The ascension really is an incredibly important event, the culminating reality of His entire life and ministry.  His ascension.  We don’t want to under estimate its value, certainly the writers of the New Testament do not underestimate its value.  He is the one and the only one who having accomplished our redemption was received back into heaven.  This is the final divine affirmation, stamp of approval on His ministry.

So, for a little bit tonight, not long, but just a little bit, I want you to think about the meaning of the ascension and begin to turn your thanks toward our God for providing this final glorious tribute to His Son which affirms everything that His Son came to do.  Let me just give you some things to think about.  Number one, the ascension marked the completion of our Lord’s earthly work.  It marked the completion of His earthly work.  He said in John 4:34, “My meat, or my food, is to do the will of Him who sent Me and finish His work.”  He said in John 17:4, “I glorified You on earth, having accomplished the work which You gave Me to do.”  On the cross, John 19:30, “It is finished.” And in John 17:5, that great statement in the High Priestly prayer, “Now glorify Me together with the glory that I had with You before the world began.”

Jesus knew He had finished the work and He was ready to go back to the glory He knew with the Father.  The Father receives Him back into glory, signaling the work was done and the work satisfied God. That is so important for us to understand, that when God receives Jesus into heavenly glory in the ascension, it is the divine affirmation of everything that Jesus did.

Secondly, the ascension signals the end of our Lord’s limitation. I just read you John 17:5, “Give back to Me the glory that I had with You before the world began.”  It is His restoration to full glory.  Philippians 2 says, “He came, took on the form of a slave, all the way down to death.” And we know that that was His humiliation.  Then it switches in verse 9, God has highly exalted Him and given Him a name which is above every name, that at the name of Jesus every knee should bow.

Not only does His ascension identify the completion of His earthly work, but it identifies the end of His earthly limitation.  He goes back to the full glory He had before He humbled Himself and took on the form of a slave, became man.  Now He is back as the fully glorified man, restored to limitless perfection, restored to limitless intimacy with the Father and the Spirit in heavenly glory.  He ends the time of condescension, He ends the time of humiliation and suffering.  Consequently, thirdly, it does mark His full coronation, His exaltation as Lord to which every knee should bow.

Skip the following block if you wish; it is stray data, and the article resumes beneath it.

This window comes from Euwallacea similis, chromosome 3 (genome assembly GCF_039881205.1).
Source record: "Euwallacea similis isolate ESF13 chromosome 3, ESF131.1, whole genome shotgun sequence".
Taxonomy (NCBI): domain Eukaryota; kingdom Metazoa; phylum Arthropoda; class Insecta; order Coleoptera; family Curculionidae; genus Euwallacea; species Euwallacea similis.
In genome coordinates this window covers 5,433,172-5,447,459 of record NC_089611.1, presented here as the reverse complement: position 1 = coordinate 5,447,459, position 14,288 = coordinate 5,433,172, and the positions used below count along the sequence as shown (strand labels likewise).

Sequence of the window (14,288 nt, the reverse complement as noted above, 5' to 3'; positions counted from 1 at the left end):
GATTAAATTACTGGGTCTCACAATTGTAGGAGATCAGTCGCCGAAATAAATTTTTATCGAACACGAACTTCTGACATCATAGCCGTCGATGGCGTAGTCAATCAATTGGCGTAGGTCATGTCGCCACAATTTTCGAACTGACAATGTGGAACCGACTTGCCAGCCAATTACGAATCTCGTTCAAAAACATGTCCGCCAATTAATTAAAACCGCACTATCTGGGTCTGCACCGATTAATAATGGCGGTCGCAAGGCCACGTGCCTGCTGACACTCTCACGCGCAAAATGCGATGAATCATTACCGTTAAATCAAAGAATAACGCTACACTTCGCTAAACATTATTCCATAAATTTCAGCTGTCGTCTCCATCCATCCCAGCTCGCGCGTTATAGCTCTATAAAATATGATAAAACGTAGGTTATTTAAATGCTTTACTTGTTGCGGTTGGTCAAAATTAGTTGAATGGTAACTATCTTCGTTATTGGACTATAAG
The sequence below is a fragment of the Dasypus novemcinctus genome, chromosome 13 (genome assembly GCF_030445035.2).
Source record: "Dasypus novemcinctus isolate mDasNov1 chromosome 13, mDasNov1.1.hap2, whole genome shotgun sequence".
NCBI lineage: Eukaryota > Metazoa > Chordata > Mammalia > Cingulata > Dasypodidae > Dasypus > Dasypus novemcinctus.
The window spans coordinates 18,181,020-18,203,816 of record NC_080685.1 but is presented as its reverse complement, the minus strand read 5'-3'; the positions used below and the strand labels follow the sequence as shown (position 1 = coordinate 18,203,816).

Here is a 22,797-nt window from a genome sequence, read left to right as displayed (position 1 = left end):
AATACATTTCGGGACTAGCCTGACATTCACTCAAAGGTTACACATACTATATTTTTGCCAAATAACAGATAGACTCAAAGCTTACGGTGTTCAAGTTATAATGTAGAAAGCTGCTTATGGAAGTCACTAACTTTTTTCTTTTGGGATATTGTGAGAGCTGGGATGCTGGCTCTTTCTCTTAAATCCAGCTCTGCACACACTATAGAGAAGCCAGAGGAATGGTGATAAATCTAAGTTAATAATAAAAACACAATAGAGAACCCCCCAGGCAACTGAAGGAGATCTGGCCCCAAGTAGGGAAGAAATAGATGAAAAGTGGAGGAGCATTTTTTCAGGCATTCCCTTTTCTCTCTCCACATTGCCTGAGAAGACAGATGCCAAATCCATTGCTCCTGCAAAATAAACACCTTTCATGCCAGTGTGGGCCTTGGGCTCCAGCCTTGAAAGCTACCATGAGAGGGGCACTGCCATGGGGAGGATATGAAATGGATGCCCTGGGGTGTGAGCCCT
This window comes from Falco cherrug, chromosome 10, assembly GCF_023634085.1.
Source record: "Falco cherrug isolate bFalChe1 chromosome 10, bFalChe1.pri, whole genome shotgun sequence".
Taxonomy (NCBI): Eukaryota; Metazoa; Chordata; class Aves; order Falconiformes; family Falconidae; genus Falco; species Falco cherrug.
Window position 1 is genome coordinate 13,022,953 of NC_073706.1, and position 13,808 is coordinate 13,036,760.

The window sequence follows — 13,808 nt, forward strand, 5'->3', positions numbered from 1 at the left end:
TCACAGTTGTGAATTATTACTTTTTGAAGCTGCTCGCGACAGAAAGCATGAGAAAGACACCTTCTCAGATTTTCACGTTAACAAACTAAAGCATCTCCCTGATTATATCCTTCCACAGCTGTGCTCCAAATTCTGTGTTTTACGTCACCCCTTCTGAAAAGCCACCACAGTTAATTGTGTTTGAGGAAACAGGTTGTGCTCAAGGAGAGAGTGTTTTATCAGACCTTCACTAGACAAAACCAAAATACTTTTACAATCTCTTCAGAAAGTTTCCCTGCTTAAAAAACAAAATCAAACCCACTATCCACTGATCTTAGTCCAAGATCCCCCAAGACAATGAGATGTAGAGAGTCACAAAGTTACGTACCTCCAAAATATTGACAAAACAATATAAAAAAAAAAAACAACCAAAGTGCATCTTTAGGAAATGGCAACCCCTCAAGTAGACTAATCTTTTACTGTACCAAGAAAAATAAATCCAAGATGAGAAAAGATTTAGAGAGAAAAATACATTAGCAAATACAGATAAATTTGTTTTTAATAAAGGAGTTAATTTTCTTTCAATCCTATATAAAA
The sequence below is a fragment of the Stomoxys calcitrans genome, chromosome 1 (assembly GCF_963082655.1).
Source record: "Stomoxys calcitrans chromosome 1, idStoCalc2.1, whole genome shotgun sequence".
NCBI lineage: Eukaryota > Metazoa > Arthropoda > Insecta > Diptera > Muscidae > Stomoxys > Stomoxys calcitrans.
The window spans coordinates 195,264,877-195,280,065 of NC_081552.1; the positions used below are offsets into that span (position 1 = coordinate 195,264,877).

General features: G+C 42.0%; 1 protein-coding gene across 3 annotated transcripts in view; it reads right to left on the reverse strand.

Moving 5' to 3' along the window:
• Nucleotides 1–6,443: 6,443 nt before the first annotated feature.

There’s a fourth thing to think about when you think of the ascension, it signals the Lord sending of the Holy Spirit…the Lord’s sending of the Holy Spirit.  John 16 verse 7, Jesus says, “If I don’t go away, the Holy Spirit can’t come.”  He says I will go away, I will send you the Holy Spirit. That was a promise He made in the Upper Room to His disciples and to all of us. And, of course, we know on the day of Pentecost that happened, the Holy Spirit came because Christ had ascended back to the Father and sent the Spirit in His place, to take His place.  This is why He could say it is better for you if I go away because if I go not away, the Spirit will not come.  I have been with you, He will be in you.  The ascension of our Lord then signals the sending of the Holy Spirit, who then takes up residency I the life of every believer.  The disciples had Christ with them, and now we have the Spirit of Christ in us.

We could say further that the ascension of Christ marked the beginning of His preparation for our arrival in heaven. Do you remember in John 14 Jesus said, “I go to prepare a place for you?”  And when He arrived in heaven, the preparation for that place began.  He began whatever was necessary to provide dwelling places for His people in heavenly glory.  Another reason why it’s better that He left, that He might prepare a dwelling place for us.